This pattern of failed and often feeble attacks by implacable Clinton foes of the 1990s should give today’s Democrats strong grounds to pause before they repeat the same mistakes in their increasingly desperate efforts to destroy Mitt Romney.

In responding to deeply disappointing employment numbers for the month of June, for example, the Obama high command didn’t offer some bold new policy initiative, or indicate a fresh willingness to strike that ever-elusive “Grand Bargain” with the truculent conservatives in the House. Instead, they immediately refocused on Romney’s business career, demanding 10 years of past tax returns and raising questions about corporations in Bermuda and bank accounts in Switzerland. Or else they questioned the Romney family vacation in New Hampshire, and expressed disgust at his large, obnoxious, and gas-guzzling power boat. Of course, this leaves liberal leaders to face the obvious observation that not even 30 years of Romney tax returns would create new jobs, nor would it significantly help the economy if Mitt and Ann donated all their pleasure craft and Jet Skis to some deserving charity. As the first President Bush painfully discovered, appalling revelations about Bill Clinton’s manipulations of the selective service system (which demonstrated a consistent pattern of self-serving deception) did nothing to provide the frustrated administration with the sharp economic jolt they needed for political survival in 1992.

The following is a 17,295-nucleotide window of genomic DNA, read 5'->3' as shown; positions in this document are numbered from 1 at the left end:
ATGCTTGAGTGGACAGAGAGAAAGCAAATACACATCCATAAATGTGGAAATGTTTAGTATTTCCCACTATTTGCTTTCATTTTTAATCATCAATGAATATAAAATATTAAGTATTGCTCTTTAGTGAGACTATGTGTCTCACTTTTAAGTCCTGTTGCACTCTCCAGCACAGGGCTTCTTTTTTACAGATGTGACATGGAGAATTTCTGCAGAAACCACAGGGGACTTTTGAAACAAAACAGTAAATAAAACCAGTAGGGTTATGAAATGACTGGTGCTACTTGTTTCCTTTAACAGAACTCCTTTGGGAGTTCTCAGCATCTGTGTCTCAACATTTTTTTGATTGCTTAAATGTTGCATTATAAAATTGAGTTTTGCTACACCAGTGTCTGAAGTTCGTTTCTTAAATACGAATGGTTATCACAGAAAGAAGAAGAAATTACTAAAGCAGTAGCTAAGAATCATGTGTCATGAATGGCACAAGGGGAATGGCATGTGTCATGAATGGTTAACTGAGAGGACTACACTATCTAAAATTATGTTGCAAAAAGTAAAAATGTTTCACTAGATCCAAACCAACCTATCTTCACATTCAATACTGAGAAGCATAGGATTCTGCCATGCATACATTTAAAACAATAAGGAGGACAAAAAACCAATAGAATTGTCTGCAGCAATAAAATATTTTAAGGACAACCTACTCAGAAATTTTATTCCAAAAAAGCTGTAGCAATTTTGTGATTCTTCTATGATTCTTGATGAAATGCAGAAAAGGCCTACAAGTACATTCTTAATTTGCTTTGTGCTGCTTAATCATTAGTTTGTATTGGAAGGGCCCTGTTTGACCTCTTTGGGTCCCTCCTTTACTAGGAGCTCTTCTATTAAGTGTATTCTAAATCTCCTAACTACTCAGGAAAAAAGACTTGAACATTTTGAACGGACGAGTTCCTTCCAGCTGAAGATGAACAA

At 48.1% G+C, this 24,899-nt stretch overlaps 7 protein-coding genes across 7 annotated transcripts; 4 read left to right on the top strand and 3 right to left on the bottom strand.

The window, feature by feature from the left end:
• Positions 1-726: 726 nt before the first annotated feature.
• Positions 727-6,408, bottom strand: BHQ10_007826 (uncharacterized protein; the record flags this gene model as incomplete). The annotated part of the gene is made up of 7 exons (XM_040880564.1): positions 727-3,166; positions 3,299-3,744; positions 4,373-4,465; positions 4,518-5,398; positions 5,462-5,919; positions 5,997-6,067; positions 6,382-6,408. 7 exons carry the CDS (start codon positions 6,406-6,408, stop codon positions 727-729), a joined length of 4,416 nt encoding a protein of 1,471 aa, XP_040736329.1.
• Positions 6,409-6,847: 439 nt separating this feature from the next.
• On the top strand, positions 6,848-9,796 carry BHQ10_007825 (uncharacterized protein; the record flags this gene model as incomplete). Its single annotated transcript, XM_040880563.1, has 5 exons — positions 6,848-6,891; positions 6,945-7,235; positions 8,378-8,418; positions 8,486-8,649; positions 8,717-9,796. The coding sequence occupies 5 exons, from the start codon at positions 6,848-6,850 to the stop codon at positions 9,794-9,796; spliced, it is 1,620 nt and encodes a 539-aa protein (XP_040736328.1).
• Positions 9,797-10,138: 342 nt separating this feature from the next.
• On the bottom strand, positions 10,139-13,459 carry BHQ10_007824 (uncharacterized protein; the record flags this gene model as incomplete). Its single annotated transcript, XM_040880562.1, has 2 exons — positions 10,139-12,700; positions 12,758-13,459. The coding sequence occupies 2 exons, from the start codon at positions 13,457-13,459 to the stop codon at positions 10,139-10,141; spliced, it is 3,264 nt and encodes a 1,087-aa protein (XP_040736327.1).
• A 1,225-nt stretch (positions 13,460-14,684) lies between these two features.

No embattled incumbent has ever succeeded in securing reelection by savaging his opponent rather than defending his own record of achievement—as Jimmy Carter learned to his chagrin in 1980, when his partisans tried to frighten the nation about the senile “dummy actor” and “right-wing fanatic” who ran against him.

Contrary to common assumptions, the Bush-Kerry campaign of 2004 offers no countervailing example. Yes, Republicans spent a great deal of time and money to portray John Kerry as an inveterate flip-flopper and to question (through Swift Boat Veterans for Truth) the Vietnam War hero status that played a central role in his campaign. But ultimately, Karl Rove and his colleagues ultimately understood that they needed to build Bush up more than they needed to knock Kerry down, and they proceeded accordingly.